Integrated Services over Specific Link Layers
charter-ietf-issll-01

Document Charter Integrated Services over Specific Link Layers WG (issll)
Title Integrated Services over Specific Link Layers
Last updated 2002-05-13
State Approved
WG State Concluded
IESG Responsible AD (None)
Charter Edit AD (None)
Send notices to (None)

Charter
charter-ietf-issll-01

The ISSLL Working Group defines specifications and techniques needed
to implement Internet Integrated Services capabilities within specific
network technologies.
 
The Internet Integrated Services design, developed within the IETF by
working groups such as INTSERV and RSVP, specifies extensions to the
IP architecture which allow applications to request and receive a
specific level of service from the internetwork, as alternatives to
the current IP best-effort service class.  The work of these groups has
resulted in technology-independent protocols and specifications.
Focused engineering work to define the mapping of these universal
specifications onto specific subnetwork technologies is now required.
 
At minimum, the following points must be addressed for each candidate
technology:
 
- Service mappings.  Service mappings define the way that the link layer
  technology is used to provide a particular IntServ traffic management
  service, such as controlled-load or guaranteed-delay.
 
- Setup protocol mappings.  Setup protocol mappings define how an 
internet-
  level setup protocol such as RSVP is implemented or mapped onto the 
link
  layer technology.
 
- Adaptation protocols.  Adaptation protocols are used to augment the
  native capabilities of the link-layer technology, when this is
  necessary to support required Integrated Services functions.
 
- Statements of non-applicability.  Statements of non-applicability 
describe
  which Integrated Service capabilities are not supported by the link
  layer technology under consideration.

The ISSLL WG will carry out this work for all technologies with 
perceived
market demand and of sufficient interest to its members.  To ensure 
timely
progress on each work item the WG will employ an administrative 
structure
based on technology coordinators, as described below.  The WG expects to
coordinate its activities across technologies whenever technical
commonality between layer two media is apparent.  The WG chairs hold
primary responsibility for this coordinating role.
 
WG Outputs:
 
The WG is expected to produce standards-track RFC's, informational RFC's
and "best-current-practices" guidelines, as required.  The need for
standards-track RFC's is limited both because the work of the group is
focused on the engineering of existing protocols to existing link layer
technologies, and because in certain cases information and guidelines
will better serve the needs of a rapidly evolving technology.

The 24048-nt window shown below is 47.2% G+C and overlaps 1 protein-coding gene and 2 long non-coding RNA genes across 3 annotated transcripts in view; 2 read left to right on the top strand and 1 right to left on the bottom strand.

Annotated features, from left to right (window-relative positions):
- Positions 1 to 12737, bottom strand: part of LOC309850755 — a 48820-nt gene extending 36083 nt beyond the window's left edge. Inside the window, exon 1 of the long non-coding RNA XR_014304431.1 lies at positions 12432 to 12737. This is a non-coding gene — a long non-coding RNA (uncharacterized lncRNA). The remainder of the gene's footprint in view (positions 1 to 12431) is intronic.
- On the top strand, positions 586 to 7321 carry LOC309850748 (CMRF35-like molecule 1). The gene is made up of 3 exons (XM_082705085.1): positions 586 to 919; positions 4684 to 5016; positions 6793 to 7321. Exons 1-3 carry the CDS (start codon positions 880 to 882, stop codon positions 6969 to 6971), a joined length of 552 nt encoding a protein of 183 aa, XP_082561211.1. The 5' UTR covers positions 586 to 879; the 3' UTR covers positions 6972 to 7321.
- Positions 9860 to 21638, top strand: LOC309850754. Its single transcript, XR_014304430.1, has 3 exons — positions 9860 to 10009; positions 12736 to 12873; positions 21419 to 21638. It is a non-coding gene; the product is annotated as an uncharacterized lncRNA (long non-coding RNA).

Operational Structure:
 
Due to the scope of the task and the need for parallel progress on
multiple work items, the WG effort is organized as follows:
 
A technical coordinator will be identified and selected for each media
technology adopted as a work item by the group.  This person will be
responsible for coordinating the technical efforts of the group with
respect to that media, working with and motivating the document
editors, and evangelizing the group's work within the community and
relevant external organizations such as the IEEE and ATM Forum.
 
Since many link layer media continue to evolve, and since that evolution
may be influenced by the work of the ISSLL WG, it is expected that each
technology work item will be divided into short term tasks, medium term
tasks, and ongoing monitoring, as follows:

 
- Short term tasks focus on using the existing technology as best
as possible with no changes whatsoever.  This work will accept whatever
limits are imposed the link-level and IP-level technology, with the
goal of creating the best solution possible within a 6-9 month 
timeframe.
 
- Medium term tasks focus on planned changes to the technology that are
currently being standardized and may not yet be widely available
Ideally this work would conclude just as the changes become available
in the market.  In general a 1-1.5 year timeframe is appropriate for 
these
tasks.
 
- Monitoring focuses on tracking and advising on changes being made by
others to a link layer technology, to allow it to better support the
Integrated Services models and protocols.  Generally, these efforts 
would
be conducted as informal activities, rather than work items within the 
WG
structure.  The exception would be when formal cooperation between the 
WG
and an external effort was required.
 
In addition to the normal responsibilities of IETF working group chairs,
the ISSLL chairs hold primary responsibility for selection of 
coordinators,
identifying areas of technical commonality and building cross-technology
efforts within the group.
 
Relationship to Other Working Groups:
 
The ISSLL WG maintains a close working relationship with the INTSERV
and RSVP WG's.  Particularly, ISSLL may wish to feed back information
about the effectiveness or limitations of RSVP and INTSERV work in the
context of a specific technology to these groups for review.  ISSLL is
also expected to interact with other WG's as needed to aid in the use
of particular media (e.g. IPATM, PPPEXT).
 
Coordinators for initially important technologies:
 
   ATM                 Sue Thomson, set@bellcore.com
   Low-Speed Serial    Carsten Bormann, cabo@informatik.uni-bremen.de
   Ethernet
   Token Ring          Wayne Pace, pacew@raleigh.ibm.com
   Frame Relay
   Cable Modems